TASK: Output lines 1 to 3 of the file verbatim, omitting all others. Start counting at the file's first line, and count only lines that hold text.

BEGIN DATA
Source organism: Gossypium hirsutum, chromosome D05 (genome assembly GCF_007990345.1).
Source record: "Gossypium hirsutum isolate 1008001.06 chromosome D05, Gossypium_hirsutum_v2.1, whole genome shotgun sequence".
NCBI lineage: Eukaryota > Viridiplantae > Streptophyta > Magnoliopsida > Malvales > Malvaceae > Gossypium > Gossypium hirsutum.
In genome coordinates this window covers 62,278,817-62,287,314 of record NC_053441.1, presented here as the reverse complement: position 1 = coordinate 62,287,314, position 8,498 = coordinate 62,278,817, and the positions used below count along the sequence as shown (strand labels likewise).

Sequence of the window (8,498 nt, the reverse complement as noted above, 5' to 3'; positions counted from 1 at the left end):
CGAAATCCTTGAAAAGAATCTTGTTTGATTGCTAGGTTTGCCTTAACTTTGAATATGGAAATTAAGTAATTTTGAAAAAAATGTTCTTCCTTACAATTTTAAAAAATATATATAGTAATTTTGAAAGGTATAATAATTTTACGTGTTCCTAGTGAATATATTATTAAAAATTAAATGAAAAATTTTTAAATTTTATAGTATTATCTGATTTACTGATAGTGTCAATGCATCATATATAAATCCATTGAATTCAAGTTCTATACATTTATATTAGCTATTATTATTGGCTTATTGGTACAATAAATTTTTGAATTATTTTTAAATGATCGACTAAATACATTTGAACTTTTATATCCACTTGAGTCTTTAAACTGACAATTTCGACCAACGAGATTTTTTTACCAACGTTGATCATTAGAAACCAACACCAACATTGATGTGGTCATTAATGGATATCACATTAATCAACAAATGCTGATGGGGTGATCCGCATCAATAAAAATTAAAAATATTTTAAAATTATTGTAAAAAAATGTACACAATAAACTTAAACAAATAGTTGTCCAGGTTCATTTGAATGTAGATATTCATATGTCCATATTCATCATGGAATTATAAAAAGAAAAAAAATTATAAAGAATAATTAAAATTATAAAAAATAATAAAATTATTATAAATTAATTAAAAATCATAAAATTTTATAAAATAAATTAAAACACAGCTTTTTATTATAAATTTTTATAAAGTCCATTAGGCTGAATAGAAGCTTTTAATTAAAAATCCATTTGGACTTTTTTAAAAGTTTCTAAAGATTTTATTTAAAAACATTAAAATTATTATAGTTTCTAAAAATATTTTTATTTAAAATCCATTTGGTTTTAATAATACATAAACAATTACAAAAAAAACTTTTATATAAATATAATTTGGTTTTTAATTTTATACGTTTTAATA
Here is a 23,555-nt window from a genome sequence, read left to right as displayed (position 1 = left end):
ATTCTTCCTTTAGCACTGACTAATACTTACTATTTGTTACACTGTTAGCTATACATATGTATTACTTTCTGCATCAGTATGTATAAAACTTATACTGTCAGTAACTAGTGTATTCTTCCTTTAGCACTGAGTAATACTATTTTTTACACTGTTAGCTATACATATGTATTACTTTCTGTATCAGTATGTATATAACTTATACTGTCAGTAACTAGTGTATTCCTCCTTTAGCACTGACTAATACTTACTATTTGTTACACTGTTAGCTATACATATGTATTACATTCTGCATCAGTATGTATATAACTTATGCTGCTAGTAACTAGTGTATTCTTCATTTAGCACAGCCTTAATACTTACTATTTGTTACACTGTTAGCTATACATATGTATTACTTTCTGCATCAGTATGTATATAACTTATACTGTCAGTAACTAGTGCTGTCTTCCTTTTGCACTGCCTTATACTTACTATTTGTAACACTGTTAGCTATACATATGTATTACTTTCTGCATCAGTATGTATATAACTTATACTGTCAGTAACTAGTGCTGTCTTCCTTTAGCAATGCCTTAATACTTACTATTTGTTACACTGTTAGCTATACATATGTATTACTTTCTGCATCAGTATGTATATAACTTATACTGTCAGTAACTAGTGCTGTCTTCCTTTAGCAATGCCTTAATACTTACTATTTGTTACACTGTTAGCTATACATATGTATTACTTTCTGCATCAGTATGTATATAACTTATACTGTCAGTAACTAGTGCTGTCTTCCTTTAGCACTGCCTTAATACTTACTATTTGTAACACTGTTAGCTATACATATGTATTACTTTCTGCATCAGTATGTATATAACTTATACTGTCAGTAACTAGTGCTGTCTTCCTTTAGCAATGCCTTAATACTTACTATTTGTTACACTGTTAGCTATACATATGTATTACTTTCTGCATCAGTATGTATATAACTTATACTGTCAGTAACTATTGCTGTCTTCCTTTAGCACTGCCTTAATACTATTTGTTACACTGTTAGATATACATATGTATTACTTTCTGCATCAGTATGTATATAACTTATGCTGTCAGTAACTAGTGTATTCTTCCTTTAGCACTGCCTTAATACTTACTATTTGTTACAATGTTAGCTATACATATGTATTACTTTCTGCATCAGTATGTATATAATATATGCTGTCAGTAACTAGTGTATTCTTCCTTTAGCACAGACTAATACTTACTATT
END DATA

Source organism: Gossypium hirsutum, chromosome D05 (genome assembly GCF_007990345.1).
Source record: "Gossypium hirsutum isolate 1008001.06 chromosome D05, Gossypium_hirsutum_v2.1, whole genome shotgun sequence".
NCBI lineage: Eukaryota > Viridiplantae > Streptophyta > Magnoliopsida > Malvales > Malvaceae > Gossypium > Gossypium hirsutum.